Handbook of Work–Life Integration Among Professionals
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Handbook of Work–Life Integration Among Professionals

Challenges and Opportunities

Edited by Debra A. Major and Ronald J. Burke

How work and family lives can be effectively managed has been a hot topic of public debate in recent years. This Handbook integrates current thinking and research evidence regarding how professionals navigate multiple life roles to achieve satisfaction and fulfillment.
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Chapter 15: Organizational policies supportive of work–life integration

Leslie B. Hammer, Sarah E. Van Dyck and Allison M. Ellis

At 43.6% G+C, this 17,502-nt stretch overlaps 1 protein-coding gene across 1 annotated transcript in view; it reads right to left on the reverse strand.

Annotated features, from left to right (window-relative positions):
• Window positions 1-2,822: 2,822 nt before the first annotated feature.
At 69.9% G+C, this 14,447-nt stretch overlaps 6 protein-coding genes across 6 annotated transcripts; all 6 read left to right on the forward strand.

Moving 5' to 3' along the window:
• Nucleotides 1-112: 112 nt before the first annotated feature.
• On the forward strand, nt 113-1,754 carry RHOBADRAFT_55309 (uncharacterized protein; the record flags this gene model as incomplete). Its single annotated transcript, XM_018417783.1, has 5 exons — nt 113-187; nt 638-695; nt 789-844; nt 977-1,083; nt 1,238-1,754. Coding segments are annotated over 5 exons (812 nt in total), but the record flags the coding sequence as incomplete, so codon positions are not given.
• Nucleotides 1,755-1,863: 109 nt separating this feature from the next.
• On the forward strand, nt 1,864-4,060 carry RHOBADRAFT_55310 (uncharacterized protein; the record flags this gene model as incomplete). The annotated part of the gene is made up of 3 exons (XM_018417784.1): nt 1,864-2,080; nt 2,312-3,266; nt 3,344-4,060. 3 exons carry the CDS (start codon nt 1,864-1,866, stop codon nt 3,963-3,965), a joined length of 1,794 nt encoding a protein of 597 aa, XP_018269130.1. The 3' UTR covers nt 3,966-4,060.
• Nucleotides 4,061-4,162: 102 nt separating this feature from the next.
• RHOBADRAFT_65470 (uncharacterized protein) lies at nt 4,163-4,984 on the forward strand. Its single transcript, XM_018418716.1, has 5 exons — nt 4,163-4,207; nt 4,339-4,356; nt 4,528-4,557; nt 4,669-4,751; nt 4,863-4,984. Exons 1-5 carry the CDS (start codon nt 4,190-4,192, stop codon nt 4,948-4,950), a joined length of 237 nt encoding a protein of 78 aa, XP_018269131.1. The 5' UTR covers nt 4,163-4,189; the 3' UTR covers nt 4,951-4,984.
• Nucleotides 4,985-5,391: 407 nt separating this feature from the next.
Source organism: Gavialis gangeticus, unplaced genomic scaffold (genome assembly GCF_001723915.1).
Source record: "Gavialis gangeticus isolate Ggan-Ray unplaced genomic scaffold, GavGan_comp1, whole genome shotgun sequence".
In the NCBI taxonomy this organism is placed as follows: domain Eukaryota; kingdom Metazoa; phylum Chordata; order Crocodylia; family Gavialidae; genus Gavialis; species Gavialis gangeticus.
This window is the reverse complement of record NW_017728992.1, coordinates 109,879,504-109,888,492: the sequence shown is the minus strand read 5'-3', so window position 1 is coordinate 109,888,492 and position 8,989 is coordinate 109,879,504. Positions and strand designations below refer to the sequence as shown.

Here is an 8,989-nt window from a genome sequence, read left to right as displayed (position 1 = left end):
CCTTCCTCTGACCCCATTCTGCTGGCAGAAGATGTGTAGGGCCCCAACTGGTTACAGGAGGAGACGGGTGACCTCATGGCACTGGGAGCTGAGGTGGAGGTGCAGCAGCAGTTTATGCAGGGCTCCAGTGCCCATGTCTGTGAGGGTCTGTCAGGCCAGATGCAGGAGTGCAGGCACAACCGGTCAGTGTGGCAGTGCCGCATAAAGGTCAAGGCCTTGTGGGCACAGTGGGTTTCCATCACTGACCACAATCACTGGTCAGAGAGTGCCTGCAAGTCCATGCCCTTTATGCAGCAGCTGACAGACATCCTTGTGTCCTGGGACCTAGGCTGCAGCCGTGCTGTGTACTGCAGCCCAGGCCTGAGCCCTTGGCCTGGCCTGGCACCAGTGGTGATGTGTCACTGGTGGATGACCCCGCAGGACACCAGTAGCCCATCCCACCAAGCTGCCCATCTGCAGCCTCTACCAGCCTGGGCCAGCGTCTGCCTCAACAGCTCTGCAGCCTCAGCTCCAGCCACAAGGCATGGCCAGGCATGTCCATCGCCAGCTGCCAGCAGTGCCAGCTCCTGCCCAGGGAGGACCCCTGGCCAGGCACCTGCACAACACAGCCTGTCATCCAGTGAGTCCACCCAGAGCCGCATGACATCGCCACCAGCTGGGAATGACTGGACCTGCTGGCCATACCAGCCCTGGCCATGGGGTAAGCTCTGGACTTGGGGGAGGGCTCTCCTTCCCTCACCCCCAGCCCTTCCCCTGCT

Changes over the past 30 years in the relationship between work and family domains include, but are not limited to, the increasing percentage of families supported by dual incomes, growing numbers of single parents in the workforce, and greater gender integration into organizations (e.g., Hammer and Zimmerman, 2011). With these demographic and labor market changes has been a corresponding trend toward greater organizational adoption of work–life integration policies. In particular, US industry-based policies and supports for families developed in response to low unemployment in the 1980s and 1990s (Goodstein, 1994) have fueled the competition for high-quality workers, despite a lack of national leadership in the provision of federal supports for working families (Hammer et al., 2006). In fact, while the US has been repeatedly criticized for a failure to provide family supports at the national level compared to all other industrialized nations, US workplaces have been touted as being some of the best across the globe in the provision of work–life integration policies (Hammer et al., 2006; Kelly, 2006).

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